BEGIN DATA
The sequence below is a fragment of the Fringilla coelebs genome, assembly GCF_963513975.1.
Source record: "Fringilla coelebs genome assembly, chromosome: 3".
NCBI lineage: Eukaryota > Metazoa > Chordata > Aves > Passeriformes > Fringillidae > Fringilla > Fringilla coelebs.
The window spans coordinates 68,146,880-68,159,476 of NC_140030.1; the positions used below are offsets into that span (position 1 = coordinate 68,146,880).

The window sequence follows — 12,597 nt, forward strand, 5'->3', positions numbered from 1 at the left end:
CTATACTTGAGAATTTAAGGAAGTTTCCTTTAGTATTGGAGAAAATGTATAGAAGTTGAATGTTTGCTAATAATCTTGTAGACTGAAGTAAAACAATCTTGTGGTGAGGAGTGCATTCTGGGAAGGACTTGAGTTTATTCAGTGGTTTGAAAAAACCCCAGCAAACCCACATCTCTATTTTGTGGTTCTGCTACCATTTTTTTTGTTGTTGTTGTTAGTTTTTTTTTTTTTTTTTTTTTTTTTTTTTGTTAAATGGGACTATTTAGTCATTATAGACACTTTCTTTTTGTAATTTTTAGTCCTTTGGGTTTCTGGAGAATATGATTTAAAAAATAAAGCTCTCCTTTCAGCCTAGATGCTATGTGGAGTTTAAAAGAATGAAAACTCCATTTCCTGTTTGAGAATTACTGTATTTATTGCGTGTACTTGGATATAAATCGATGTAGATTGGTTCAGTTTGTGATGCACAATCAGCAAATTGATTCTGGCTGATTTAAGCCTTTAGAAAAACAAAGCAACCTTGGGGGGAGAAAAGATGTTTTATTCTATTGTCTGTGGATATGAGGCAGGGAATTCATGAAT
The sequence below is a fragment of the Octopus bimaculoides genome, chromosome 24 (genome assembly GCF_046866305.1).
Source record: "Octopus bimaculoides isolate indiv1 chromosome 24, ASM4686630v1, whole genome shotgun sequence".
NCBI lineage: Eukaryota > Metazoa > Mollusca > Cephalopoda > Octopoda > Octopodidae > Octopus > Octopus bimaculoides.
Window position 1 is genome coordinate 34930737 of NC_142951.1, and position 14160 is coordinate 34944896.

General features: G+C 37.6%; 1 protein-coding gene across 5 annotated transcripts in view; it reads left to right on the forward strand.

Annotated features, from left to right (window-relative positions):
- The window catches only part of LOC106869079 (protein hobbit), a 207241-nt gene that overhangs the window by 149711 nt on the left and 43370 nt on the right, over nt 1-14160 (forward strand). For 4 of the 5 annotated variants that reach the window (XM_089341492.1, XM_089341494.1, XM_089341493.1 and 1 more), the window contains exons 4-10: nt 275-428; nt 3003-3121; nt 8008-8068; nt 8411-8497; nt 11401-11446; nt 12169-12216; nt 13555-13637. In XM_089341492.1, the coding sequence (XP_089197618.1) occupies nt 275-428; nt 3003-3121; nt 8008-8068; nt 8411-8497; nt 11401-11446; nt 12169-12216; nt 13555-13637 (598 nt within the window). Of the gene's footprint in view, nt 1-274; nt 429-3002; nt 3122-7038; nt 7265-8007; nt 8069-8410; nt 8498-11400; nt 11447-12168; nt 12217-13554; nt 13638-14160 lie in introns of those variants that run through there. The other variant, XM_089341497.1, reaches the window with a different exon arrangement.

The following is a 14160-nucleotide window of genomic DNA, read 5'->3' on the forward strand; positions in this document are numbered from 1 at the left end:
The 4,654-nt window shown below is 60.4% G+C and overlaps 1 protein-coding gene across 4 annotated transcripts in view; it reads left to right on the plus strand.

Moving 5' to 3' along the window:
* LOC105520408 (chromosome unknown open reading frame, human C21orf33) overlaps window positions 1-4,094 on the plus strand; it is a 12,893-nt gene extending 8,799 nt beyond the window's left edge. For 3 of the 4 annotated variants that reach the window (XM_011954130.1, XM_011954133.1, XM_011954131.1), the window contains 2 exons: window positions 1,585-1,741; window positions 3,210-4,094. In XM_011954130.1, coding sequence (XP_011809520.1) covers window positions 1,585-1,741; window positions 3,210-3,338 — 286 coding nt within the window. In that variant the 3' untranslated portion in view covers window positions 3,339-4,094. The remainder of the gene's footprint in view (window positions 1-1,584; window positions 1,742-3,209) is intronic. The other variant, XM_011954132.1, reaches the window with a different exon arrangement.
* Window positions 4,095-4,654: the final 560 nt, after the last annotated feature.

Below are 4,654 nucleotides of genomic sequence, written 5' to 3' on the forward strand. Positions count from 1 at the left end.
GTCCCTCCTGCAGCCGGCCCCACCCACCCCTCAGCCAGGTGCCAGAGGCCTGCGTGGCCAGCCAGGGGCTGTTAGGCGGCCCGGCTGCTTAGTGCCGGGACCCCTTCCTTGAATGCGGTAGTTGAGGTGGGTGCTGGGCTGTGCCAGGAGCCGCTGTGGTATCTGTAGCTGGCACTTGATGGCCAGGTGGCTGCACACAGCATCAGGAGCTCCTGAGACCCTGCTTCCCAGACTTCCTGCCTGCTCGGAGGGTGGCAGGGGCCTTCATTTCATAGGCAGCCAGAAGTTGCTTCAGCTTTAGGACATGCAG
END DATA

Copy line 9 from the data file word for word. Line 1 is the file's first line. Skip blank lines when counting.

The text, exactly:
NCBI lineage: Eukaryota > Metazoa > Mollusca > Cephalopoda > Octopoda > Octopodidae > Octopus > Octopus bimaculoides.